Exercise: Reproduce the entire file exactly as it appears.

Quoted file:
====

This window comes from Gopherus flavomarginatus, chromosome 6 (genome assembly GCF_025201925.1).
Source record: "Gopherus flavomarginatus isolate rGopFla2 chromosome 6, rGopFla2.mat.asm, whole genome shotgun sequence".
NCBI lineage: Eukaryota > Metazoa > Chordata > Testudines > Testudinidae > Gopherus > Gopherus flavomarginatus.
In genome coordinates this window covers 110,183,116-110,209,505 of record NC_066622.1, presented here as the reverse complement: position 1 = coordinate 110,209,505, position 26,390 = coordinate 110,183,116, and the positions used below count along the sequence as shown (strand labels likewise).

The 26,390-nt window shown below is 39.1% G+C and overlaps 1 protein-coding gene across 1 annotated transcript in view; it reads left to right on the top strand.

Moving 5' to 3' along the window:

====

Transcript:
This window comes from Gopherus flavomarginatus, chromosome 6 (genome assembly GCF_025201925.1).
Source record: "Gopherus flavomarginatus isolate rGopFla2 chromosome 6, rGopFla2.mat.asm, whole genome shotgun sequence".
NCBI lineage: Eukaryota > Metazoa > Chordata > Testudines > Testudinidae > Gopherus > Gopherus flavomarginatus.
In genome coordinates this window covers 110,183,116-110,209,505 of record NC_066622.1, presented here as the reverse complement: position 1 = coordinate 110,209,505, position 26,390 = coordinate 110,183,116, and the positions used below count along the sequence as shown (strand labels likewise).

The 26,390-nt window shown below is 39.1% G+C and overlaps 1 protein-coding gene across 1 annotated transcript in view; it reads left to right on the top strand.

Moving 5' to 3' along the window: